Published: Tue, August 13, 2019
Worldwide | By Isabel Fisher

Suspect in Norway mosque shooting not admitting guilt, says lawyer

Suspect in Norway mosque shooting not admitting guilt, says lawyer

Police said earlier Sunday they had tried to question the suspect, described as a "young man" with a "Norwegian background" who was living in the vicinity, but he did not want to "give an explanation to police".

The online messaging board of the mosque said that Manshaus was a far-right extremist who was probably inspired by the shootings in Christchurch, Poway and El Paso.

In Norway, being formally named as a suspect is a step prior to indictment.

"He rejects the allegations and exercises his right to not explain himself", she said.

The suspect, whose exact age has not been released but has been listed as being 21 or 22-years-old, appeared in court with bruises across his face.

Police official Pal-Fredrik Hjort Kraby told a press conference that Manshaus had worn a helmet equipped with a camera during the attack "which was filming and has provided us with important evidence".

Manshaus is being held in custody for four weeks on suspicion of murder and breach of anti-terrorism law after he entered the Al-Noor Islamic Centre in Baerum, an Oslo suburb, on Saturday.

Oslo police spokesman Roar Hanssen said in a statement: 'The Oslo police district tonight has found a dead person in a residence... in Baerum.


The police bomb squad was later spotted outside an address linked to the suspect, according to media reports.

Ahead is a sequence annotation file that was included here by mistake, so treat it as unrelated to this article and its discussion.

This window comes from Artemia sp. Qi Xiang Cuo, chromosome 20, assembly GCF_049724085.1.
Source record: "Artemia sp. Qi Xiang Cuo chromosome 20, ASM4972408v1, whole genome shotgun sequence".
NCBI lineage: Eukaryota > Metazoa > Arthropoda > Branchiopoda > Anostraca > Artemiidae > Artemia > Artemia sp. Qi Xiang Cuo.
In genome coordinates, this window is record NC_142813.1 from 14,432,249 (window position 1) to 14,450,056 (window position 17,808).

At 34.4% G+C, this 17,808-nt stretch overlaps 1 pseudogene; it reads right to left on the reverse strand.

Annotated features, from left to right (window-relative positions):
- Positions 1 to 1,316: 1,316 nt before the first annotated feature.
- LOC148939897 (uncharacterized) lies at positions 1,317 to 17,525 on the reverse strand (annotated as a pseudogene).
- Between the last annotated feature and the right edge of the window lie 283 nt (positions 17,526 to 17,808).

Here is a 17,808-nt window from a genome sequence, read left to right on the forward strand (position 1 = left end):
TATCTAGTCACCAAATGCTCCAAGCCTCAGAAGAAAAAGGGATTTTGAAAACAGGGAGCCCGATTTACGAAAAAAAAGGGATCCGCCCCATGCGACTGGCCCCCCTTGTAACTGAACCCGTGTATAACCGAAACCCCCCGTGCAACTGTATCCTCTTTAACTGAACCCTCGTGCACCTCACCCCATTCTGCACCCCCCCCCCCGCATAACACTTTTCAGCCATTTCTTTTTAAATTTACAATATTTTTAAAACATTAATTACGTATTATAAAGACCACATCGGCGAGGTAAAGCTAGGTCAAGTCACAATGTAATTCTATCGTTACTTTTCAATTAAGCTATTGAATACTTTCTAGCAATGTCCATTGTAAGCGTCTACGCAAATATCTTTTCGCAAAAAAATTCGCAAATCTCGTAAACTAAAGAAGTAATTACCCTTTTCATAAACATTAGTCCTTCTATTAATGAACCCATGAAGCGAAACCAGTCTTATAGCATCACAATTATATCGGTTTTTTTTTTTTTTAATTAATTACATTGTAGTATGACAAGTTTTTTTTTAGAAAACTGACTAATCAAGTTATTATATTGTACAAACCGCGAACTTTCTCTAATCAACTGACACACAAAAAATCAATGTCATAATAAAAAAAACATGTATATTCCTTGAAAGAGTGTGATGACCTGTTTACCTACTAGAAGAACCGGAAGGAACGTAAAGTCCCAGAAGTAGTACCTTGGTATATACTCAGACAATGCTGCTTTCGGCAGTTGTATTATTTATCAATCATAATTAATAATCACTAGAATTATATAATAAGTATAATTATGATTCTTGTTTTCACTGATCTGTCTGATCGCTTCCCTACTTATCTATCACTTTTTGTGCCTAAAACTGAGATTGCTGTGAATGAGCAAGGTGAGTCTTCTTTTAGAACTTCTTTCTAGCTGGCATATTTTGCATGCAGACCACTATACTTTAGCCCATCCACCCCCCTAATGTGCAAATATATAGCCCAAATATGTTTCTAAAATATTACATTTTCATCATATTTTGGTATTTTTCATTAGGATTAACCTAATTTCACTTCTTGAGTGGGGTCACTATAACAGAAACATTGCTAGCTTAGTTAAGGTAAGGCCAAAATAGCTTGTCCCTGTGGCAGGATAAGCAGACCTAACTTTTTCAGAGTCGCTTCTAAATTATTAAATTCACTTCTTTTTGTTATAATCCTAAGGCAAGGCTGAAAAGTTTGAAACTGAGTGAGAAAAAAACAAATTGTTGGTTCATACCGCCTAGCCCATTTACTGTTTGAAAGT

The department said it was working with the Norwegian Police Security Service, Norway's national domestic security agency, since the "investigation has given us a better overall understanding of the attack" at the mosque.

"The tip was pretty vague and was not indicative of any imminent terrorism plot", PST chief Hans Sverre Sjovold told reporters.

On Saturday, Norwegian media reported that the suspect was believed to have put up a post to an online forum hours before the attack where he seemingly praised the New Zealand assailant.

Only three people were inside the al-Noor Islamic Centre at the time of the attack, and police said they recovered two firearms from the scene but did not specify which type.

Head of Norway's security police (PST) Hans Sverre Sjovold speaks at a news conference in Oslo, Norway, on August 12, 2019.

The post ended with the words "Valhalla awaits", a mythological Norse reference to the afterlife for those who have died in battle. The attack happened as Muslims around the world were preparing to celebrate Eid al-Adha, the end of the annual pilgrimage to Mecca.

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